Archbishop Lori: ‘All of Us Must Stand Before the World as Witnesses to Freedom’
In homily for June 21 opening Mass for the ‘Fortnight to Freedom,’ Baltimore archbishop cites example of Sts. Thomas More and John Fisher, as well as the Little Sisters of the Poor.
I. Introduction: The Faithful Witness
Tonight we celebrate the opening Mass of the 2016 “Fortnight for Freedom,” returning to this, the first cathedral in the United States, a cathedral that was under construction even as “a new nation conceived in liberty” began to take shape. But we are not here tonight to argue a point of constitutional law, nor are we here to re-argue what has already been persuasively argued in our courts. No, we are here to honor the martyrs, to celebrate the freedom to bear witness, beginning with Jesus Christ, “the faithful witness” of the Father’s love (Revelation 1:5), for Christ and his sacrificial love are the very heart of the Eucharist we celebrate.
The Lord Jesus bore witness to his Father’s love in many ways. As the Word Incarnate, he proclaimed the Good News. As the Divine Physician, he healed the sick and raised the dead. And at length, when the hour of his own death had come, he was brought before Pilate, who asked him, “Are you a king?” (John 18:37). Jesus stood in that tribunal, which represented the authority of Caesar, not a rabble-rouser seeking confrontation with the state, but, rather, as the very personification of the beatitudes (Matthew 5:1-12) he once proclaimed on the mountainside. He came before Pilate in the sovereign freedom of the Father’s love: poor in spirit with few possessions and no visible means of defense; full of sorrow and anguish for our sins; meek and mild, the Lamb of God, seeking only the Father’s will; a man of singlehearted love who came to bring us the peace of God’s kingdom and who was now being persecuted for the sake of righteousness. This is the Christ who stood before Pilate: at once meek and invincible. No decision Pilate could render would deter him from his mission. Caesar could not touch the things of God (Mark 12:17).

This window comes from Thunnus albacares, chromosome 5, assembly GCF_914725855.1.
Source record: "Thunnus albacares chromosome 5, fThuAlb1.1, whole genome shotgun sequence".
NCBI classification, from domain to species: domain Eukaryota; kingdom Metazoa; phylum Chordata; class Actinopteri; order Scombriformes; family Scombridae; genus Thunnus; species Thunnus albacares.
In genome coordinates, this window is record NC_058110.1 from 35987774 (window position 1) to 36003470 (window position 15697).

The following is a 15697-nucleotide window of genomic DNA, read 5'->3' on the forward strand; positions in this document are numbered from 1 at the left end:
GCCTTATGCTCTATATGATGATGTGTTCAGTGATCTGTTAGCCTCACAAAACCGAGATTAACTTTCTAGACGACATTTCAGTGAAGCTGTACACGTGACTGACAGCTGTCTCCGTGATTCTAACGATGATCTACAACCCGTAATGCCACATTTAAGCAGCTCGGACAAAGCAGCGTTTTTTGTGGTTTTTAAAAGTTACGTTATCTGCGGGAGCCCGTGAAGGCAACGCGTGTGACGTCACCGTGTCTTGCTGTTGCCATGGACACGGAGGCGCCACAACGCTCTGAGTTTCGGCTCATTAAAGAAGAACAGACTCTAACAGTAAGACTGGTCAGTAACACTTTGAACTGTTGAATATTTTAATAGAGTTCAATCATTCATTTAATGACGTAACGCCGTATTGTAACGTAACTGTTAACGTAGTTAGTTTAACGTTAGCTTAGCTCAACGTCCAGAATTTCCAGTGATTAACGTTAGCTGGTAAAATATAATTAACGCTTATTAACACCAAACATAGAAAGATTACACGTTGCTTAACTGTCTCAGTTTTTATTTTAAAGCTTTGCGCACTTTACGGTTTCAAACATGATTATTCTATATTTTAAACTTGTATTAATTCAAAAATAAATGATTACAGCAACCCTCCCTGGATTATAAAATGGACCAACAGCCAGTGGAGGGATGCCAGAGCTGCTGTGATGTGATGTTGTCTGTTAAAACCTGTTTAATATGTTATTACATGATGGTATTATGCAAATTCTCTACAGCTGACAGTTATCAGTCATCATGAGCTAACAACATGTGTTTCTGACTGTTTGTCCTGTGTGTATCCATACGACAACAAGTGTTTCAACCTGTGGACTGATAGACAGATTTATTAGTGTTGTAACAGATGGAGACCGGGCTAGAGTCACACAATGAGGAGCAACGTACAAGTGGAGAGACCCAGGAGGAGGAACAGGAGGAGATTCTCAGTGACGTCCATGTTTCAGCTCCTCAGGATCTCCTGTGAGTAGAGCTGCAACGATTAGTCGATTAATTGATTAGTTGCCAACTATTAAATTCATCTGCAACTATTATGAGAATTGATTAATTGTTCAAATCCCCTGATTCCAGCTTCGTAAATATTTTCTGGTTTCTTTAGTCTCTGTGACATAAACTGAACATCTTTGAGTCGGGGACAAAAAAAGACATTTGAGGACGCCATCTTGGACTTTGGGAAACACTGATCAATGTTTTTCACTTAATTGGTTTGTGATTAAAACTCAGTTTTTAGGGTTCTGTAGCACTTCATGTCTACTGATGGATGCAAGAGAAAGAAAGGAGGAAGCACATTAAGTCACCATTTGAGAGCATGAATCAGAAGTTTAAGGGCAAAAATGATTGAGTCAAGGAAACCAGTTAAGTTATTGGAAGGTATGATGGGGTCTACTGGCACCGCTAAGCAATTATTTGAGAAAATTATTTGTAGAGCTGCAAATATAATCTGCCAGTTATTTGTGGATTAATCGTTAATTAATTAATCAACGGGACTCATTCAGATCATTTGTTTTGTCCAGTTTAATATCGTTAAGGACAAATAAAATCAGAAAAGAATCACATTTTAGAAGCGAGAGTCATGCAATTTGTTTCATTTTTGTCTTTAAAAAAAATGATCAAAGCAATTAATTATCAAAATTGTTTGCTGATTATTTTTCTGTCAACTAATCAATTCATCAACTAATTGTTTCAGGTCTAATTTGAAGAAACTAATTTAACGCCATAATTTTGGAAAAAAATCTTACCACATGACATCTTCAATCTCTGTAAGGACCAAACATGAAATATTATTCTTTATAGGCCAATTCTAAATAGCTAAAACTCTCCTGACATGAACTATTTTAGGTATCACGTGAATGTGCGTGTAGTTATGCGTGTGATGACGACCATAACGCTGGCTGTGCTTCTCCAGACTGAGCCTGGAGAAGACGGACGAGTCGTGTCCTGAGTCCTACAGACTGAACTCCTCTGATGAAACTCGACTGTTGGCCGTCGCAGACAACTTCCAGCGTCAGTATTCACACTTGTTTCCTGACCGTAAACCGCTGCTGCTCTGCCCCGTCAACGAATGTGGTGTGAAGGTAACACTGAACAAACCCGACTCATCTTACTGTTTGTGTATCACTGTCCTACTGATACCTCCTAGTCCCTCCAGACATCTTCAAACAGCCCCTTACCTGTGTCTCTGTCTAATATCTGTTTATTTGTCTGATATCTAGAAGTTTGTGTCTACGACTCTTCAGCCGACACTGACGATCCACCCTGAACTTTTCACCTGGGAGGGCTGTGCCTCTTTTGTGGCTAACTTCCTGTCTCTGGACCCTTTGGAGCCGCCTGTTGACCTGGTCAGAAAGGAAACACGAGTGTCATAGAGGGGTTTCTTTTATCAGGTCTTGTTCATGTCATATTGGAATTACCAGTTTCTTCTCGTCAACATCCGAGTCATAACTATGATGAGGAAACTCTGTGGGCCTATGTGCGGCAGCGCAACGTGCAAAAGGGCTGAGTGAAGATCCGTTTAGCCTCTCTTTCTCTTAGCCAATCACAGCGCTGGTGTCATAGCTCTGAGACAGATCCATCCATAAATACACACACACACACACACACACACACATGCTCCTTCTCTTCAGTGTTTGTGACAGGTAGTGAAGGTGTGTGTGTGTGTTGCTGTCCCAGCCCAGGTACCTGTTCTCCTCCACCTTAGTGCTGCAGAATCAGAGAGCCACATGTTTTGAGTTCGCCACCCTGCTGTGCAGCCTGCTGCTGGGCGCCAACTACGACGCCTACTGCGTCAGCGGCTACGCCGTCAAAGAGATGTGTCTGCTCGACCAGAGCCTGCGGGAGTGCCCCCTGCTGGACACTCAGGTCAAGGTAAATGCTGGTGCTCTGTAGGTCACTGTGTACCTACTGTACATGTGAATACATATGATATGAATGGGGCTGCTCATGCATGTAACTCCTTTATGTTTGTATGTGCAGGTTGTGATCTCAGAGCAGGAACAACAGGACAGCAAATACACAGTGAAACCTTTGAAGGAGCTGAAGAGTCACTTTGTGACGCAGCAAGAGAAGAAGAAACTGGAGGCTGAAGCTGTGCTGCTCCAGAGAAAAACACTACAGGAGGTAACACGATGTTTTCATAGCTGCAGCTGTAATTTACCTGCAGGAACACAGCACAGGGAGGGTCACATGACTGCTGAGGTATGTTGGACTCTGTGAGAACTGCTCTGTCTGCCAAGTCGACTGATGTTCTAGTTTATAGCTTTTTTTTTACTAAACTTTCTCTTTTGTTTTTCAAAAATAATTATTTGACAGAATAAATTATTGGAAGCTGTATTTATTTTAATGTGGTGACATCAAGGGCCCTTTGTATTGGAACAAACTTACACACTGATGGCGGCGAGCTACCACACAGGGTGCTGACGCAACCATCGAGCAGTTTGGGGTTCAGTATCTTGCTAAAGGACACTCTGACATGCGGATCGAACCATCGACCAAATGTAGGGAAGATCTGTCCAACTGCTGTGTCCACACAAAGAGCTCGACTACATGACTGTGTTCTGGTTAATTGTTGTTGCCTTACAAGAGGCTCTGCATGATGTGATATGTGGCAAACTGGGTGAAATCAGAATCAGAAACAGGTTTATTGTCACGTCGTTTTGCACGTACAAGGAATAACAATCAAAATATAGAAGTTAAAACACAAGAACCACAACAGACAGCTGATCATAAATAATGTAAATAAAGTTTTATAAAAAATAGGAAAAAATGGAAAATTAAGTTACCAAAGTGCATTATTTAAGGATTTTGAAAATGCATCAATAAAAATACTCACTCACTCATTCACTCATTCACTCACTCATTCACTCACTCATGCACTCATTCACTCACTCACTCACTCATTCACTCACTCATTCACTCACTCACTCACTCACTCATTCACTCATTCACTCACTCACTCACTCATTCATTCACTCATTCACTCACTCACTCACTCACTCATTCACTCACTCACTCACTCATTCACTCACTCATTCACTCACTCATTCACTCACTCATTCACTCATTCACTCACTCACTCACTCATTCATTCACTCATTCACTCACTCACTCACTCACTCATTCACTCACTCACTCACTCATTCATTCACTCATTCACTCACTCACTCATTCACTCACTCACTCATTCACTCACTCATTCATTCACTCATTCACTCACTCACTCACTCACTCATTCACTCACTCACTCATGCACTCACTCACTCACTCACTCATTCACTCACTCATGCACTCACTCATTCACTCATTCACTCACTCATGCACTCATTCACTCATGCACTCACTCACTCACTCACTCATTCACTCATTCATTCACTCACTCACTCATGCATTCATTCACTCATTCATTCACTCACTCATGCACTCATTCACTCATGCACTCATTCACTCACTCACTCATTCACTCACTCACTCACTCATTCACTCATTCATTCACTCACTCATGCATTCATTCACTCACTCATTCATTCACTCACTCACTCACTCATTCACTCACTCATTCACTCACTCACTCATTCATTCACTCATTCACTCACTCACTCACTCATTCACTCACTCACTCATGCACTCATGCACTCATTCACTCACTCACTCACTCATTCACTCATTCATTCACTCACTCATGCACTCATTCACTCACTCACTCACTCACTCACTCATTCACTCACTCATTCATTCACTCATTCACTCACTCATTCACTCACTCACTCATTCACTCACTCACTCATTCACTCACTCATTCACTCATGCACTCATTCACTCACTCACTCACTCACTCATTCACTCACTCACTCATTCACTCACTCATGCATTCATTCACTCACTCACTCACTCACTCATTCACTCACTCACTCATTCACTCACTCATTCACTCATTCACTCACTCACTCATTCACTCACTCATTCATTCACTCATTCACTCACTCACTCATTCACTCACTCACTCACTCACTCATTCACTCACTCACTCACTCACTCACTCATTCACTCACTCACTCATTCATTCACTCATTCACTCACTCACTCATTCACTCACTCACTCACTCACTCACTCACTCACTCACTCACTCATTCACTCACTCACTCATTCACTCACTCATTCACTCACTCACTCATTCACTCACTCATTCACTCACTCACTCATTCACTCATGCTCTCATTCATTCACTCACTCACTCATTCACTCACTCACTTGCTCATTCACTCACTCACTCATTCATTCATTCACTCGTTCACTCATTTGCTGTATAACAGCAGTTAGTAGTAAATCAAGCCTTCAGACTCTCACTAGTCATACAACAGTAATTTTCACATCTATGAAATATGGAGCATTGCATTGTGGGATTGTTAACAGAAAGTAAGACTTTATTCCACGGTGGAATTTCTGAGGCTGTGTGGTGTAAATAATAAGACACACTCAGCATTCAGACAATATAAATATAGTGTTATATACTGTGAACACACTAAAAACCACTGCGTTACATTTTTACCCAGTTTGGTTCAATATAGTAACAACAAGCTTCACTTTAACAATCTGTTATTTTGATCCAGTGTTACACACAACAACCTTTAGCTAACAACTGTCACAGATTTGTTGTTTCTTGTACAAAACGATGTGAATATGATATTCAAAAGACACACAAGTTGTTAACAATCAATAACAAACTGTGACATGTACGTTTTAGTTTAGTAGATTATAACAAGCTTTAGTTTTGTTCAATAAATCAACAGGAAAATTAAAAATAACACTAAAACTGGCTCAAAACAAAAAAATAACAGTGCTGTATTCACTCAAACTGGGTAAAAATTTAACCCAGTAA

II. Those Who Followed Christ
Many others would follow in the footsteps of Jesus, even unto death. There was Stephen, the first martyr; then the apostles. There were the early Christian martyrs who led lives of deep charity yet found themselves accused by the Roman Empire of “hating humanity.” All these martyrs faced unjust judgment yet responded truthfully and respectfully to their accusers. All of them re-produced in their own flesh the sacrificial death of Christ, the ultimate testimony to the Father’s self-giving love. The relics of two such martyrs are with us tonight: St. Thomas More and St. John Fisher. We are here to honor their memory and to draw from their example and prayers the wisdom we need to become “witnesses to freedom” in our time and place.